The surgeon cuts down to the bone to expose the bones of the knee joint.

The damaged portions of the femur and tibia are then cut at the appropriate angles using specialized jigs. Trial components are then inserted to check the accuracy of these cuts and determine the thickness of plastic required to place in between these two components. Usually, a plastic component is also placed on the surface of the patella (knee cap).

The real components are then inserted with cement and the knee is again checked to make sure things are working properly. The knee is then carefully closed and a drain is usually inserted, and the knee dressed and bandaged.

In anticipation of your surgery please review the links below for some helpful exercises to improve your sugical outcome.

Surgical Procedure

Each knee is individual and knee replacements take this into account by having different sizes for your knee. If there is more than the usual amount of bone loss, sometimes extra pieces of metal or bone are added.

Surgery is performed under sterile conditions in the operating room under spinal or general anesthesia. You will be on your back and a tourniquet applied to your upper thigh to reduce blood loss. Surgery takes approximately two hours.

The surgeon cuts down to the bone to expose the bones of the knee joint.

The damaged portions of the femur and tibia are then cut at the appropriate angles using specialized jigs. Trial components are then inserted to check the accuracy of these cuts and determine the thickness of plastic required to place in between these two components. The patella (knee cap) may be replaced depending on a number of factors and depending on the surgeon’s choice.

The real components are then inserted with or without cement and the knee is again checked to make sure things are working properly. The knee is then carefully closed and drains usually inserted, and the knee dressed and bandaged.

In anticipation of your surgery please review the links below for some helpful exercises to improve your sugical outcome.

Post operative

You will wake up in the recovery room with a number of monitors to record your vitals. (Blood pressure, Pulse, Oxygen saturation, temperature, etc.) You will have a dressing on your hip.

Post-operative X-rays will be performed in recovery.

Once you are stable and awake you will be transferred to the orthopedic floor.

You will receive fluid through an I.V.

To avoid lung congestion, it is important to breathe deeply and use the incentive spirometer that the nurses will provide.

The goal is to walk with physical therapy on the day of surgery.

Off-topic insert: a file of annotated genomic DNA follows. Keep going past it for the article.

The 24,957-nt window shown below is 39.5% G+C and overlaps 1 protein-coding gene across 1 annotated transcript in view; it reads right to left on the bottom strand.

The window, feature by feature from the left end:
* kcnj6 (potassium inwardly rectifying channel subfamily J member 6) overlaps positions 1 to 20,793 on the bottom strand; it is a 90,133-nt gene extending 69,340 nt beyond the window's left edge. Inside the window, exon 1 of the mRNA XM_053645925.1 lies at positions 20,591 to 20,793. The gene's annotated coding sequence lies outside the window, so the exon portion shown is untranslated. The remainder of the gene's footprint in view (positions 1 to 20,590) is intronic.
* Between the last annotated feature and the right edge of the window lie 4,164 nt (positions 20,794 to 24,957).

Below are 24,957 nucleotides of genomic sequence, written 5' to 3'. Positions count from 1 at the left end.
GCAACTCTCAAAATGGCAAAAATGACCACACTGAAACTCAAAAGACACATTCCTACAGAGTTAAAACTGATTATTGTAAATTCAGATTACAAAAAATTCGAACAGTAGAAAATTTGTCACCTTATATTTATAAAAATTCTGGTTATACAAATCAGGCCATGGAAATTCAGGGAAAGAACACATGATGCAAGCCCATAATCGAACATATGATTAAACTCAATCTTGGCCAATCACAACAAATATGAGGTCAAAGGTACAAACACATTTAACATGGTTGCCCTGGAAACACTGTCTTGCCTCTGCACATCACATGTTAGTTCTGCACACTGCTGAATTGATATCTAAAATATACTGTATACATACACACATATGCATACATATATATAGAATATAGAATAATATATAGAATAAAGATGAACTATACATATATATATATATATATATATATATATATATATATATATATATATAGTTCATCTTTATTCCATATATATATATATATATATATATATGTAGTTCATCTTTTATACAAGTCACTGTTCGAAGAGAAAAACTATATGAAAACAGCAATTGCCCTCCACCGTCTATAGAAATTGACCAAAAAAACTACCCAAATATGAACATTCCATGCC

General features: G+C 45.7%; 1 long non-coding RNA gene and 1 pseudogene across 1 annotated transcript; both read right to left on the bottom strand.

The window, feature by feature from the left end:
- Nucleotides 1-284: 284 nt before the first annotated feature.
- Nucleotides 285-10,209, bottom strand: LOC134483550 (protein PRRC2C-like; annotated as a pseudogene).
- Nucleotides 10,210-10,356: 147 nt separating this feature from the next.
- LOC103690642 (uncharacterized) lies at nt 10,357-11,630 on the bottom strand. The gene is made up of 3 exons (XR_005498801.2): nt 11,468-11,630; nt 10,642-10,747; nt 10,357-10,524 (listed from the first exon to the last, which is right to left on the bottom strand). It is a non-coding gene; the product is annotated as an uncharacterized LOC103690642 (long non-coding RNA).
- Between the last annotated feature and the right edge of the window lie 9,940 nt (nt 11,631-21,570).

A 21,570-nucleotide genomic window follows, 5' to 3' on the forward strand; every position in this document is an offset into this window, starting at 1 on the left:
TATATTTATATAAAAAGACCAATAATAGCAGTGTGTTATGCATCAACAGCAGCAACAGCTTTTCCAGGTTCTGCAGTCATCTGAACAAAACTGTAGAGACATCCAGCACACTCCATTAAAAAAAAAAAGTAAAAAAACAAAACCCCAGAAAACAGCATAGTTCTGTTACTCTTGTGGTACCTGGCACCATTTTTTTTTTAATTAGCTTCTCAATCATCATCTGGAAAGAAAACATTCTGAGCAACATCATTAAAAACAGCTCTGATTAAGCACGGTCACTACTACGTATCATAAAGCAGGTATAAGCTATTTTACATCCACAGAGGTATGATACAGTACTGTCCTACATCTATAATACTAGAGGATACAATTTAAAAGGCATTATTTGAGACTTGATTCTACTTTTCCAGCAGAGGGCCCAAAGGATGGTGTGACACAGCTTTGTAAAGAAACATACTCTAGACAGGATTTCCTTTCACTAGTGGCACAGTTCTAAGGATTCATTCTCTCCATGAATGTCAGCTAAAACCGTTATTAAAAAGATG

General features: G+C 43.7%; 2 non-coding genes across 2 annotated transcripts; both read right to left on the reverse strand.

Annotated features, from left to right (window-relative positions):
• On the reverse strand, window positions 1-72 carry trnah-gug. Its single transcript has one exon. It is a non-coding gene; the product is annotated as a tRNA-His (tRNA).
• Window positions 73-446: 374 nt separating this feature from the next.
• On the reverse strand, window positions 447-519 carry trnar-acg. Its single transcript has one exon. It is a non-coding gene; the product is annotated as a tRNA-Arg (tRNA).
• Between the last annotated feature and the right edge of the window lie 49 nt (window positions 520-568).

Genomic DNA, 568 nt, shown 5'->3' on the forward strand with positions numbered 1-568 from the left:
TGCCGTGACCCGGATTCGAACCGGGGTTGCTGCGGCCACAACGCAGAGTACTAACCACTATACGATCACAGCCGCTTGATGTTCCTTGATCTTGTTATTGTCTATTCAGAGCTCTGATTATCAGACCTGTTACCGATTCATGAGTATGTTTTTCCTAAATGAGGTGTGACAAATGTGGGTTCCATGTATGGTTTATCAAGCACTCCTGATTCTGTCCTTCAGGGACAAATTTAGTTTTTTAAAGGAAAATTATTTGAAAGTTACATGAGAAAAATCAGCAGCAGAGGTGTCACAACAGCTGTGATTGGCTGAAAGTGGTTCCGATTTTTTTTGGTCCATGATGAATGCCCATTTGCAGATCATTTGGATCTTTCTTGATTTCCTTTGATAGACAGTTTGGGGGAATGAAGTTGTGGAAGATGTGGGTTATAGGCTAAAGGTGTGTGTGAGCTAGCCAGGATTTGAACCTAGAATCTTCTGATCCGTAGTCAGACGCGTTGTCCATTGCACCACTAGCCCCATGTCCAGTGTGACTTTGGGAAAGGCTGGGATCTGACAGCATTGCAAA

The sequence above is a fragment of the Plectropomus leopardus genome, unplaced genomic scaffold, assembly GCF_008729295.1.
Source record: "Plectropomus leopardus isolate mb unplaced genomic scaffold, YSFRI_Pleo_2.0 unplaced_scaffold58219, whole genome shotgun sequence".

Pain is normal but if you are in a lot of pain, inform your nurse. We us “multi-modal” pain management. You will receive various medication which control pain through different mechanisms ion the body. These include acetaminophen, anti-inflammatories, nerve medication, muscle relaxers, and narcotic pain medication.

You will be able to put all your weight on your knee and your physical therapist will help you with the post-op knee exercises.

To minimize blood clots in your legs, compression stockings and sequential compression devices will be placed. You will also be placed on a blood thinner medication, such as aspirin.

Most patients can be discharge home after one or two nights in the hospital.

A waterproof bandage is place in the hospital and patients can begin showering two days after surgery.

Sutures are usually dissolvable, so most of the time there are no staples to remove.

A post-operative visit will be arranged prior to your discharge. You will usually have a 2 week and 6 week check up with your surgeon who will assess your progress. You should continue to see your surgeon for the rest of your life to check your knee and take X-rays. This is important as sometimes your knee can feel excellent but there can be a problem only recognized on x-ray.

A lot of the long term results of knee replacements depend on how much work you put into it following your operation.

Bending your knee is variable, but by 2-3 weeks should bend to 90 degrees. The goal is to obtain 120 degrees of movement.

More physical activities, such as sports previously discussed, may take 3 months to do comfortably.

Post-op precautions

Remember this is an artificial knee and must be treated with care.

  • An elevated toilet seat may be helpful initially.
  • You can shower after 48 hours with the waterproof dressing in place. The waterproof dressing is removed in 7 days, and then you may shower with the incision exposed.
  • You can apply Vitamin E or moisturizing cream into the wound once the wound has healed.
  • If you have increasing redness or swelling in the wound or temperatures over 100.5° you should call your doctor.
  • If you are having any procedures such as dental work or any other surgery you should take antibiotics before and after to prevent infection in your new prosthesis. Consult your surgeon for details.